Ear barotrauma while doing balloon safaris
Enjoying Kenya safari in a hot air balloon is one of the most thrilling experiences. It gives a bird’s eye view of the vast savannas of the game parks in Kenya. After about an hour, just about the time of descent of the balloon, along with the exhilaration, some people feel a slight discomfort or stuffiness in the ear. But it almost always goes away on landing. This uneasiness is ear barotrauma. People who suffer from congested nose due to common cold are more likely than others to feel such awkwardness.
Ear barotrauma explained
The eardrum separates the canal of the ear from the center ear. The small space behind the eardrum connects the back of the nose and throat through the Eustachian tube. Inside the ear, the air that fills the tympanic cavity is absorbed into the lining of the middle ear. Then it flows back up through the tube. This way the Eustachian tube connects the tympanic cavity with the throat and back of the nose. Ironically, this pipe also connects the middle ear to the outside world. So, the middle ear is separated from the external world by the eustachian tube anteromedially and the tympanic membrane laterally. Thus, this conduit facilitates air to enter when pressure equalization is needed. It also helps maintain and regulate air pressure by keeping the air on either side of the eardrum the same.
Eustachian tube helps to restore equilibrium during pressure changes. It is the Eustachian tube that holds the ears in their normal state. Hence, equalization or normalization of pressure occurs through the soft tissue tube called the Eustachian tube. This extends from the middle ear space to the back of the nose.
During balloon ride
Under normal circumstances, the air pressure outside the body is most often the same as that in the middle ear. When it matches with that of the middle ear, the tympanic membrane vibrates, and we hear a clear sound. But when a balloon lands, the pressure inside the cabin rises because the weight of the air is higher on the ground. To equalize, the pressure inside the middle ear also has to increase, which means air has to travel up the Eustachian tube into the middle ear.
In case of a partial or complete blockage in the pipe due to a tumor, scarring, infection, allergy, or the common cold, air cannot pass through the middle ear. And the pressure on the outside remains different than the pressure in the middle ear. This obstruction in the tube leads to an inability to obtain equalization when the pressure changes fast during the balloon descent. In this case, the pressure differences create a vacuum, and the eardrum is stretched and sucked inward. And that is how variations in the air pressure between the outside world and the middle ear lead to discomfort, injury, and even hearing loss. In essence, ear barotrauma occurs when this tube does not function adequately.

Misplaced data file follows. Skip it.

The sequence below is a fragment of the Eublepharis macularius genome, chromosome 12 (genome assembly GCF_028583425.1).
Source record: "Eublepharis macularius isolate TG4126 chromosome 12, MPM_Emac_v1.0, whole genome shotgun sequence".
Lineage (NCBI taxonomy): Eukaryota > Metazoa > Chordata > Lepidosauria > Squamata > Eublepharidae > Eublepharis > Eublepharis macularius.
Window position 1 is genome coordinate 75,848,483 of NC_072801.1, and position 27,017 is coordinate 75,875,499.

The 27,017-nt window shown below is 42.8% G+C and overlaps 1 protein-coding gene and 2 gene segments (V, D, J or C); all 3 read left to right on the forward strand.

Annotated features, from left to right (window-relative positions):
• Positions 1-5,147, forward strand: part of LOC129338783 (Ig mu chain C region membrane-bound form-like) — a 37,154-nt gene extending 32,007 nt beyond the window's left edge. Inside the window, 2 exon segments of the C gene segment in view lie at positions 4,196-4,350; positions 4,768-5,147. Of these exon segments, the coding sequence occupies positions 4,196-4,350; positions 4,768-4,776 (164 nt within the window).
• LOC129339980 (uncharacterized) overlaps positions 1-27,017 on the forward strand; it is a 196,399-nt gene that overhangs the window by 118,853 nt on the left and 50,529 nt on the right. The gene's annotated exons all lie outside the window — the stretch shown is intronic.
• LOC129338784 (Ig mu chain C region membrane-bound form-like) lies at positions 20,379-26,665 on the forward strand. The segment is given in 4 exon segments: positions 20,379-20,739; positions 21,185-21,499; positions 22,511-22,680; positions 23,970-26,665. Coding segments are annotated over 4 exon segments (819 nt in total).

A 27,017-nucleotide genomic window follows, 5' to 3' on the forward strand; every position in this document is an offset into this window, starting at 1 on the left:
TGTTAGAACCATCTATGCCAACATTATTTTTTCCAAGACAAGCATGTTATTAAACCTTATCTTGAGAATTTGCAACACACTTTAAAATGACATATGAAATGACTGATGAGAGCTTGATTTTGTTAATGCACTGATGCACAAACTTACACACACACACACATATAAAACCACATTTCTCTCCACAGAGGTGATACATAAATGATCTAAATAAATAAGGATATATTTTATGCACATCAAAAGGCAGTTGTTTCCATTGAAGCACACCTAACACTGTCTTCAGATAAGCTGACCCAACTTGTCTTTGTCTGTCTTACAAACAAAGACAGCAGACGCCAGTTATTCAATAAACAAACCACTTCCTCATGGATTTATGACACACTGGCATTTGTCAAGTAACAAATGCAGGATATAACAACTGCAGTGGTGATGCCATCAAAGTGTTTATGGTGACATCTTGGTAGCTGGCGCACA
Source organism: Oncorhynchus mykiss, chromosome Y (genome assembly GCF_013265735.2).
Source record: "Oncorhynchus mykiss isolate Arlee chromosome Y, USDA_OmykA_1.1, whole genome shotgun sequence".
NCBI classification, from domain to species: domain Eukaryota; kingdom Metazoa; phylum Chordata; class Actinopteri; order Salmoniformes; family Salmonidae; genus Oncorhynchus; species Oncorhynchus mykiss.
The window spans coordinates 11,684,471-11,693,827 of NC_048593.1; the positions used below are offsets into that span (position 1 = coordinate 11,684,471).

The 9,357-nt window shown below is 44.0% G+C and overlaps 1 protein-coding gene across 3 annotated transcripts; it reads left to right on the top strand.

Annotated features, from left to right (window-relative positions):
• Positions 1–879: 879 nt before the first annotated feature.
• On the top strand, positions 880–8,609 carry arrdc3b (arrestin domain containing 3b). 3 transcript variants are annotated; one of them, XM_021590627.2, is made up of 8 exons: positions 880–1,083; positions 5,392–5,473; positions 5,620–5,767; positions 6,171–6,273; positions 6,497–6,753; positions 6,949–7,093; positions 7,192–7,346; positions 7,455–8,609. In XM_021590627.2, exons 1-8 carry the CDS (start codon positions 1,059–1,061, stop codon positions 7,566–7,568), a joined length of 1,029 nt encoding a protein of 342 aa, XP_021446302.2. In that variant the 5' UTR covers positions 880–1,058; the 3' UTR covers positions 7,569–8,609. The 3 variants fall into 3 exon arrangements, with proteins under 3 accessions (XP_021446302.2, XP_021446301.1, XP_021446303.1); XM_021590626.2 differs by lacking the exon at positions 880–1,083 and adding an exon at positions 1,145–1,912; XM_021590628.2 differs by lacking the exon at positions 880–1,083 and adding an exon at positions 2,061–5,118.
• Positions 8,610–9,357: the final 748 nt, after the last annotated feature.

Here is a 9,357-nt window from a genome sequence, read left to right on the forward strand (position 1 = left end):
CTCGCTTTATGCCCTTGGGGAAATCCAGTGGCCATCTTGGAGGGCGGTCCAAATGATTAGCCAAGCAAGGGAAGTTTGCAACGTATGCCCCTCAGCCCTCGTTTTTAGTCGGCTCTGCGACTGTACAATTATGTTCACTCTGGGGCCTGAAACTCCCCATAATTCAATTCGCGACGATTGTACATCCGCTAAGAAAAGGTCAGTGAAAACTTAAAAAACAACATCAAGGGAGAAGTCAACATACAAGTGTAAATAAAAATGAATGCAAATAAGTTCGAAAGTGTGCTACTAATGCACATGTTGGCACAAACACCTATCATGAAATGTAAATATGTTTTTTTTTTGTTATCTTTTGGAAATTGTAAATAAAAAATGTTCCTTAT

Preventing ear barotrauma
If the Eustachian tube stays blocked, the middle ear can fill with clear fluid to try to equalize the pressure. This fluid called the serous otitis media that comes out of blood vessels lining the inner ear can only drain if the tube is open. In other words, prevention of ear barotrauma involves keeping the Eustachian tubes open. Otherwise, the pressure difference experienced during a balloon safari can create hearing difficulty and an uncomfortable feeling in the ear.
While this is not harmful, if the pressure difference is significant, in some cases, it may bruise the eardrum or rupture the oval window and lead to a temporary hearing loss. And in more severe cases, if the tubes remain closed without draining, severe symptoms such as fluid leakage, tissue swelling, and bleeding can happen. If it progresses without treatment, these symptoms may intensify. If left untreated further, it may cause a ruptured eardrum, ear infections, hearing loss, chronic dizziness, recurring pain, bleeding from the nose and ears, or feelings of unbalance. An active attempt to equalize the pressure at this point will be futile and may injure the inner ear. Under these circumstances, only the doctor can provide treatment and tips to help prevent any unnecessary complications.
Diagnosing ear barotrauma
Detection of ear barotrauma requires a physical examination. The diagnosis is carried out using ear inspection, as well as hearing and vestibular testing. A look inside the ear using an otoscope can reveal changes in the eardrum. The doctor may also squeeze inside the ear to determine if there is blood buildup or any fluid behind the eardrum. In case there are no significant findings on check-up, often the situations that surround the symptoms will give clues towards the diagnosis. Therefore, medical analysis takes the history of the past few days or weeks into consideration. Ear barotrauma that is the result of a ruptured eardrum can take at least two months to heal.
Last resort measure
In extreme cases of ear barotrauma and if everything fails, surgery may be required and could be the best option for treatment to prevent permanent damage. This process stimulates airflow into the middle ear. People who frequently change altitudes or often fly for a living use it. The ear tube will remain in place for up to twelve months. Another option involves a tiny surgical slit cut into the eardrum that allows the pressure to equalize by removing any fluid. But this may not be a permanent solution as the slit will heal quickly.